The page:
What Is Negative Goodwill?
In business, negative goodwill (NGW) is a term that refers to the bargain purchase amount of money paid, when a company acquires another company or its assets for significantly less their fair market values. Negative goodwill generally indicates that the selling party is distressed or has declared bankruptcy, and faces no other option but to unload its assets for a fraction of their worth. Consequently, negative goodwill nearly always favors the buyer. Negative goodwill is the opposite of goodwill, where one company pays a premium for another company's assets.
- Negative goodwill (NGW) refers to a bargain purchase amount of money paid when a company acquires another company or its assets.
- Negative goodwill indicates that the selling party is in a distressed state and must unload its assets for a fraction of their worth.
- Negative goodwill nearly always favors the buyer.
- Buying parties must declare negative goodwill on their income statements.
- Negative goodwill is the opposite of goodwill, where one company pays a premium for another company's assets.
- Goodwill/negative goodwill reporting falls under generally accepted accounting standards (GAAP).
Understanding Negative Goodwill
Negative goodwill, along with goodwill, are accounting concepts created to acknowledge the challenge of quantifying the value of intangible assets, such as a company's reputation, patents, customer base, and licenses. These intangible assets differ from tangible items, such as equipment or inventory. In most acquisition cases, transactions involve goodwill, where buyers pay a greater sum than the value of the selling company's tangible assets. But in rarer cases, negative goodwill occurs, where the value of the intangible assets must be recorded as a gain on the buyer's income statement.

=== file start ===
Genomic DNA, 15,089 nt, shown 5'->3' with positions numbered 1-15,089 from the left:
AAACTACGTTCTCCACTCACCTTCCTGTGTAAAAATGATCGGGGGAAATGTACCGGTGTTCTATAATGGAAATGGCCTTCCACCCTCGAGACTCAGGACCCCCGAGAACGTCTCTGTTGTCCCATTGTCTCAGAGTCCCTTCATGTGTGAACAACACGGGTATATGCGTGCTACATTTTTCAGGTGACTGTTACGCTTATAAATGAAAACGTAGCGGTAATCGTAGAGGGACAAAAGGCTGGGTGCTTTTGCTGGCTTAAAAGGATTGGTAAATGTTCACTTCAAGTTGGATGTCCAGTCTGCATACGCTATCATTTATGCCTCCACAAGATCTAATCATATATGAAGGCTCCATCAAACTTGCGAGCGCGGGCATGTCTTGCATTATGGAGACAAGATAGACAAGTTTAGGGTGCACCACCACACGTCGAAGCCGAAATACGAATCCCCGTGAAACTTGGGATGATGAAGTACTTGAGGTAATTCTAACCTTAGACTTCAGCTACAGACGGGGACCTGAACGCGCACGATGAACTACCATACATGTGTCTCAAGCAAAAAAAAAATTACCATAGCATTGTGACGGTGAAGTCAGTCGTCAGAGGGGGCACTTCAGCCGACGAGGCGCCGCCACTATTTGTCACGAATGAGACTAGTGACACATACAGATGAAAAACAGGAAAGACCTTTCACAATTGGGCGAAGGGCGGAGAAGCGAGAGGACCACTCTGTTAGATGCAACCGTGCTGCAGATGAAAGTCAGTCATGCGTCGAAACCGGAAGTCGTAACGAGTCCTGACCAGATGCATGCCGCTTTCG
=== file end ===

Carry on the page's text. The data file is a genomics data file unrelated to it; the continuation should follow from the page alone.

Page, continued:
This goodwill/negative goodwill reporting mandate falls under generally accepted accounting standards (GAAP)—specifically under Financial Accounting Standards Board (FASB) Statement No. 141, regarding business combinations. But NGW is especially important to track because it gives investors a more holistic snapshot of a company's value. An acquisition that involves NGW increases reported assets, income, and shareholder equity, potentially distorting performance metrics like return on assets (ROA) and return on equity (ROE), which would appear lower as a result.
Examples of Negative Goodwill
As a fictitious example of negative goodwill, let's assume Company ABC buys the assets of Company XYZ for $40 million, but those assets are actually worth $70 million. This deal only occurs because XYZ is in dire need of cash, and ABC is the only entity willing to pay that amount. In this case, ABC must record the $30 million difference between the purchase price and the fair market as negative goodwill on its income statement.
Consider this real-life example of negative goodwill: In 2009, British retail and commercial bank Lloyds Banking Group (formerly Lloyds TSB) acquired banking and insurance company HBOS plc, for a purchase price that was substantially lower than the value of HBOS plc's net assets. Consequently, this transaction produced negative goodwill of approximately GBP 11 billion, which Lloyds Banking Group added to its net income that year.